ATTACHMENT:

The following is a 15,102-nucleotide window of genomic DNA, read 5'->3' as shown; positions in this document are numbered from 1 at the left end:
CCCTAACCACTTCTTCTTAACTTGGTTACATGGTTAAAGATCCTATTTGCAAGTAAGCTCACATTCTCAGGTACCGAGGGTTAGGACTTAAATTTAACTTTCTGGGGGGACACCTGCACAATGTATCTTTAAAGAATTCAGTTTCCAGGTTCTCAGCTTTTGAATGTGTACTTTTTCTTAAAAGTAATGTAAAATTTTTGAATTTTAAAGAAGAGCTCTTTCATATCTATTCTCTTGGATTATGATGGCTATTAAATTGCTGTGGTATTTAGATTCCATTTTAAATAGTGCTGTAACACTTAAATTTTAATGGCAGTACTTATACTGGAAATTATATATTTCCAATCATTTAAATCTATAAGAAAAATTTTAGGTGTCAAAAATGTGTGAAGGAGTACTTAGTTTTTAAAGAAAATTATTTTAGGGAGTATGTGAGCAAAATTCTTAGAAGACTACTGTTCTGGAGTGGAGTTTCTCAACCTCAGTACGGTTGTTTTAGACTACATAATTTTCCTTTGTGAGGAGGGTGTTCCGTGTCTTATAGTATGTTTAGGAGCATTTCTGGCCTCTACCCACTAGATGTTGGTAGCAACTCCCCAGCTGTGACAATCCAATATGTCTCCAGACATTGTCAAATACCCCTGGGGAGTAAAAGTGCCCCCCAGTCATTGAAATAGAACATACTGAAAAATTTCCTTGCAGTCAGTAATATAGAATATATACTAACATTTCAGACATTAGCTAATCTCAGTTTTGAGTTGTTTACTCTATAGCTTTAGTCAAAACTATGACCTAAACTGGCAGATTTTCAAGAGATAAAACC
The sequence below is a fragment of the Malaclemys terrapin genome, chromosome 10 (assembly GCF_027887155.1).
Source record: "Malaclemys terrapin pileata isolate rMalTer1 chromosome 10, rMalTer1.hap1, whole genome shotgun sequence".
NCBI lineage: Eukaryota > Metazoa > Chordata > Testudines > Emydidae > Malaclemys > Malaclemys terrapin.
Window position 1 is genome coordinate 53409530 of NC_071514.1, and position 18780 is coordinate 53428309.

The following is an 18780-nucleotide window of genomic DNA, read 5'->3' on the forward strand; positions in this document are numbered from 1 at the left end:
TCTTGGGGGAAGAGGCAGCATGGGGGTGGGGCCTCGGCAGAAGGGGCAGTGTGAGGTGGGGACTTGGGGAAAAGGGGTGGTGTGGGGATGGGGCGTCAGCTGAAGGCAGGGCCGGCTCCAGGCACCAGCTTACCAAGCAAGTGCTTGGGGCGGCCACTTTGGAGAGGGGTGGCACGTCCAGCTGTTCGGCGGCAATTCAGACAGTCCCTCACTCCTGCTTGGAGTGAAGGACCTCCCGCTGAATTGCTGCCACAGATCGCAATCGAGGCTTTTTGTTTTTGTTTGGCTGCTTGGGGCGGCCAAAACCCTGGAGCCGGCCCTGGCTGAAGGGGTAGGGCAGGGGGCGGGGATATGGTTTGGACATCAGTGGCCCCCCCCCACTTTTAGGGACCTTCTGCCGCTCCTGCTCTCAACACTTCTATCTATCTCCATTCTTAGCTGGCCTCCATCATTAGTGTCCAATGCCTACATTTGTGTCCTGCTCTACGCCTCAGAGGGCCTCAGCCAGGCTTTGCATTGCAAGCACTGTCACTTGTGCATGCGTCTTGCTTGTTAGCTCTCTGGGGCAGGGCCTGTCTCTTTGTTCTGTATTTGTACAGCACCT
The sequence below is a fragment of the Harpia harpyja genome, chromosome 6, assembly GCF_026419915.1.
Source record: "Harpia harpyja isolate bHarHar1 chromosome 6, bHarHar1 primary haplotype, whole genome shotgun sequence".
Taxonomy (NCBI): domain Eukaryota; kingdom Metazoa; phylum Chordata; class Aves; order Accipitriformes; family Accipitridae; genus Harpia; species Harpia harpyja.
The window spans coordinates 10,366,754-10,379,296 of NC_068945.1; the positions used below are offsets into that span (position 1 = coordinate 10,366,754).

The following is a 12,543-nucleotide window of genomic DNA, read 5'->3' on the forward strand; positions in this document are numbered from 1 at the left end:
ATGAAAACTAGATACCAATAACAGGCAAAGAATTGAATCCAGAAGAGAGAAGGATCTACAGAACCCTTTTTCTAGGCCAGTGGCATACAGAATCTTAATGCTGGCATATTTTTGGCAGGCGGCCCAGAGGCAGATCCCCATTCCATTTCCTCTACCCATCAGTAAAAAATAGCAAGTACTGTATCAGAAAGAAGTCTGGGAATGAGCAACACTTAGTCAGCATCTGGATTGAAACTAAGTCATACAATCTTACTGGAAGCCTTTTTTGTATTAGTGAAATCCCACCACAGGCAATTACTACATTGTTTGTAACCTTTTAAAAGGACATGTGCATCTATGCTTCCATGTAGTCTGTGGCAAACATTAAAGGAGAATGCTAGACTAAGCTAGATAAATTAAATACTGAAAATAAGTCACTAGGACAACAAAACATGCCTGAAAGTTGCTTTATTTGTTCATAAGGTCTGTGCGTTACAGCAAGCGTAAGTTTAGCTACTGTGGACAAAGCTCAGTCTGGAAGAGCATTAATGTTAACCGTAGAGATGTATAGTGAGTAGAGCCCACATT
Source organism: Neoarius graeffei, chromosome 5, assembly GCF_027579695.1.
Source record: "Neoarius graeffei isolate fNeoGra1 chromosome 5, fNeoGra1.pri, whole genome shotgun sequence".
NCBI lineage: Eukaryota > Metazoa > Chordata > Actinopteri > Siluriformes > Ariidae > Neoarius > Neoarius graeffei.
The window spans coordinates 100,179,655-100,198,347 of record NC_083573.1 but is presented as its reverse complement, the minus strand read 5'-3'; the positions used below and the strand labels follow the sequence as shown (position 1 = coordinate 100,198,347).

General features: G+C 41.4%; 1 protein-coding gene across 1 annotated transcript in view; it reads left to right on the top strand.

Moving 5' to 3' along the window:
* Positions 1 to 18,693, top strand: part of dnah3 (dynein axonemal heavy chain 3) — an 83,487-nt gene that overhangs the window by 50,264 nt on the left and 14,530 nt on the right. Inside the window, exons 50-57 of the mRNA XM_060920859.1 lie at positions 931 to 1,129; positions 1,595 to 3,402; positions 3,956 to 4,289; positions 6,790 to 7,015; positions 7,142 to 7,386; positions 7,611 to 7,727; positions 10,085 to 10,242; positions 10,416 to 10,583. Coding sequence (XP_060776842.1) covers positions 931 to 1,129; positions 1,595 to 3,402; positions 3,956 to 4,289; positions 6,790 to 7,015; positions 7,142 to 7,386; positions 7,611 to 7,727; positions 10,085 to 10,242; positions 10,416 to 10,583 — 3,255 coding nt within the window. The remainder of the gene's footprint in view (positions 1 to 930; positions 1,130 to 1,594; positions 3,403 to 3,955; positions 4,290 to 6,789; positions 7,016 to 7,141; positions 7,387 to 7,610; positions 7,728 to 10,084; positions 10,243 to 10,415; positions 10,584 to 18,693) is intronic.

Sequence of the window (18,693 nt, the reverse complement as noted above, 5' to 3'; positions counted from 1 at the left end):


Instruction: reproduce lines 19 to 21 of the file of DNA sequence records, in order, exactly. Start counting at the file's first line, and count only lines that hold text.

General features: G+C 41.4%; 1 protein-coding gene across 1 annotated transcript in view; it reads left to right on the top strand.

Moving 5' to 3' along the window:
* Positions 1 to 18,693, top strand: part of dnah3 (dynein axonemal heavy chain 3) — an 83,487-nt gene that overhangs the window by 50,264 nt on the left and 14,530 nt on the right. Inside the window, exons 50-57 of the mRNA XM_060920859.1 lie at positions 931 to 1,129; positions 1,595 to 3,402; positions 3,956 to 4,289; positions 6,790 to 7,015; positions 7,142 to 7,386; positions 7,611 to 7,727; positions 10,085 to 10,242; positions 10,416 to 10,583. Coding sequence (XP_060776842.1) covers positions 931 to 1,129; positions 1,595 to 3,402; positions 3,956 to 4,289; positions 6,790 to 7,015; positions 7,142 to 7,386; positions 7,611 to 7,727; positions 10,085 to 10,242; positions 10,416 to 10,583 — 3,255 coding nt within the window. The remainder of the gene's footprint in view (positions 1 to 930; positions 1,130 to 1,594; positions 3,403 to 3,955; positions 4,290 to 6,789; positions 7,016 to 7,141; positions 7,387 to 7,610; positions 7,728 to 10,084; positions 10,243 to 10,415; positions 10,584 to 18,693) is intronic.